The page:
How to Leverage a Wearable to Optimize Your Stretching Routine
By Justine Hall
If there’s one thing we all know about stretching it’s that we should probably be doing more of it. It’s the part of a workout that we tend to skip when we’re tight on time and think to ourselves, “I’ll stretch when I get home!” or “I’ll make sure to stretch for twice as long tomorrow!” But, without stretching regularly we run the risk of more serious injuries down the line. So yes, there was a reason why we all stood in a circle to stretch in elementary school P.E. classes.
Increased ability for your muscles to work effectively
Improved ability to do daily activities
Increased ability for your joints to move through their full range of motion
While all of these benefits are great, don’t pull out your towel or yoga mat just yet. Just as there are different styles of yoga (bikram, hatha, etc.) there are various types of stretching and research shows they’re not all created equal. It's important to understand each style before starting a regular stretching practice. You’ll want to consider which type is best for you and your lifestyle. Also think about what types of workouts you’re doing and select stretches that focus on the muscles you’re utilizing frequently.
The Most Common Stretching Methods
Dynamic: Active movements where your joints and muscles go through a full range of motion. Think high kicks and lunges with a twist.
Static: When you stand, sit or lie still and hold a single position for a period of time, up to about 45 seconds. This includes supine single leg stretches and standing quad stretches.
PNF: Proprioceptive neuromuscular facilitation (PNF) relies on reflexes to produce deeper stretches that increase flexibility. There are multiple PNF stretching techniques but all of them require stretching a muscle to its limits.
Passive: Stretching where you’re relaxed and make no contribution to the range of motion and instead rely on the assistance of a prop, accessory, or partner to increase the stretch.
Ballistic: Using force to move your body past its normal range of motion. These intense stretches target specific muscle groups using repetitive bouncing or jerky movements. Note: this method isn’t recommended for everyday stretching and the American Academy of Orthopedic Surgeons warns that ballistic stretching can result in injury.
How to Optimize Your Stretching Routine
Now that you know some of the most popular types of stretching, it’s important to keep in mind some best practices to prevent injury and make sure you’re getting the most out of your time spent stretching.
Warm Up First
While it might seem like stretching is your warm up, you can actually injure yourself by doing so on cold muscles. Try a brisk 10 minute walk, bike ride, or jog at a low intensity to warm up your muscles first. Your muscles will stretch more easily once they’ve been warmed up. Stretching at the end of your activity can also be beneficial to cool down after an intense workout.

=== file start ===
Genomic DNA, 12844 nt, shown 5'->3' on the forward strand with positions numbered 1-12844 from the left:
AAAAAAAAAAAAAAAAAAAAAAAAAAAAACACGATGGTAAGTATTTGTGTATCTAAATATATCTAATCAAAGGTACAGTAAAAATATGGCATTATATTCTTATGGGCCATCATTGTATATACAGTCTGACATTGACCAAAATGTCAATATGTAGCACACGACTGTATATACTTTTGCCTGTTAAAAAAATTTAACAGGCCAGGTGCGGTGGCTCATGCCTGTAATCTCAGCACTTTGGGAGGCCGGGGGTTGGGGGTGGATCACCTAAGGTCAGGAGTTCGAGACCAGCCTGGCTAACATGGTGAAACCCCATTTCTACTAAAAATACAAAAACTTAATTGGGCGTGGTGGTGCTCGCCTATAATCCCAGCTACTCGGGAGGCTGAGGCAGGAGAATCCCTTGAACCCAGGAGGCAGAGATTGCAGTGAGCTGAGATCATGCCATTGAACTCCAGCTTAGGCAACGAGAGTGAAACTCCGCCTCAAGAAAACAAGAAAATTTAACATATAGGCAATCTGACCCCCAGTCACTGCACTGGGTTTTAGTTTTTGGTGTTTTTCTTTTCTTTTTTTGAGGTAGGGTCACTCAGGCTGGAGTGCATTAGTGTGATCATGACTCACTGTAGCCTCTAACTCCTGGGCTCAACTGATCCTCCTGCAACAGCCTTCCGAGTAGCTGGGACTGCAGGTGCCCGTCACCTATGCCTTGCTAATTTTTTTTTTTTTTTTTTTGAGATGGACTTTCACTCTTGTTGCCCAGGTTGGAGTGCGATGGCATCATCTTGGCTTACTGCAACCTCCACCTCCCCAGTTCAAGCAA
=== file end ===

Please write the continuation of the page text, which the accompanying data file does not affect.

Focus on the Muscle You’re Stretching
During periods of slower movement such as stretching or yoga, it can be easy to get distracted by your thoughts and the laundry list of things you’re going to do once you’re done, but this can be detrimental to the benefit of stretching. Instead, focus on a mind-muscle connection. The idea is that you can help your muscles work more effectively just by thinking about the ones you’re activating as you move. This is also important as you might notice one side of your body is tighter than the other and you can work to improve this overtime.
Say No to Pain
When your muscles are tight, you might feel tension as you stretch. That is perfectly normal as you acclimate to a more regular stretching practice, however, you don’t want to be feeling any pain. If a position begins to hurt, try to reposition yourself or stop the stretch all together.
Keep it Regular
As with most things in life, the more you do it, the better you’ll become and the same is true with your stretching practice. At the very least, aim to incorporate stretching into your workout routine at least two to three times a week for five to 10 minutes. Just as it took you many months to get tight muscles, it will take a few months to really increase your flexibility but don’t let that discourage you.
Utilizing Hapbee’s unique signals can help you to get the most out of your stretching practice. If you’re looking to help loosen up your muscles, try the Relax signal. The CBD-based Signal, Relax, will help to enhance your stretches and ensure you get the most out of your practice while minimizing aches and pains. If you want to clear your mind and focus your thoughts try the Relax + Focus signals to really tune into your mind-muscle connection. If you’re starting or ending your day with your stretching practice you can utilize the Calm signal to mellow out and tone down unwanted stressors. Soon, Hapbee customers will be able to build routines of their favorite Signals to take them from warm up to work out to R&R.
No matter which method or style of stretching you decide to do, know your body will be thanking you. Even a consistent 10 minute practice a few times a week will create lasting changes in your flexibility and help to prevent future injuries. And always remember you can utilize your Hapbee to enhance and get the most out of your stretching practice.